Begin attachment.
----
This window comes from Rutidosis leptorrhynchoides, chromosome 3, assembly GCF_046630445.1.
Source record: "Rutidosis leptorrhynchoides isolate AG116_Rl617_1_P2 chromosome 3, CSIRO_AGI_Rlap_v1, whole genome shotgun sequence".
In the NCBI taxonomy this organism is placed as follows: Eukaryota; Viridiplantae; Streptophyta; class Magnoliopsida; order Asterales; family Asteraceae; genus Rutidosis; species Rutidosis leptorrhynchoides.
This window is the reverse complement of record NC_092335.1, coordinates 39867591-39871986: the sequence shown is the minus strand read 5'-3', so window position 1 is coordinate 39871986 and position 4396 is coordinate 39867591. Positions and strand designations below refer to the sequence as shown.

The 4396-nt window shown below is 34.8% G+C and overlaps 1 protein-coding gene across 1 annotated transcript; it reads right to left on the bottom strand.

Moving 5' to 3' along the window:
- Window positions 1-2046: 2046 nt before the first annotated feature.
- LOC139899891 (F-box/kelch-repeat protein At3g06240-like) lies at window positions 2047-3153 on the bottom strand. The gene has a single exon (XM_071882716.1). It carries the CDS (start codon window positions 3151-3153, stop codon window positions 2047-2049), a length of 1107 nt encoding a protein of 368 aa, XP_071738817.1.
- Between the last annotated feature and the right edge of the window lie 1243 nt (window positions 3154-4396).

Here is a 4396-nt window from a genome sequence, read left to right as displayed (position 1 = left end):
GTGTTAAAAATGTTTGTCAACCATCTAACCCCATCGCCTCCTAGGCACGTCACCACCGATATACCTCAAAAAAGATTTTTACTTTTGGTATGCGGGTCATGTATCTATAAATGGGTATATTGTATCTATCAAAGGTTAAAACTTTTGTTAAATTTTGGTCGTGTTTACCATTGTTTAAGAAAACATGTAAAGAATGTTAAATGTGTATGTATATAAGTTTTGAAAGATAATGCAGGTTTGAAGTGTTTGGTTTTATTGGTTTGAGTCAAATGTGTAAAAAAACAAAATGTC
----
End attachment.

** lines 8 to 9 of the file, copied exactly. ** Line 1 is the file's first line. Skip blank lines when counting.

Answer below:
- LOC139899891 (F-box/kelch-repeat protein At3g06240-like) lies at window positions 2047-3153 on the bottom strand. The gene has a single exon (XM_071882716.1). It carries the CDS (start codon window positions 3151-3153, stop codon window positions 2047-2049), a length of 1107 nt encoding a protein of 368 aa, XP_071738817.1.
- Between the last annotated feature and the right edge of the window lie 1243 nt (window positions 3154-4396).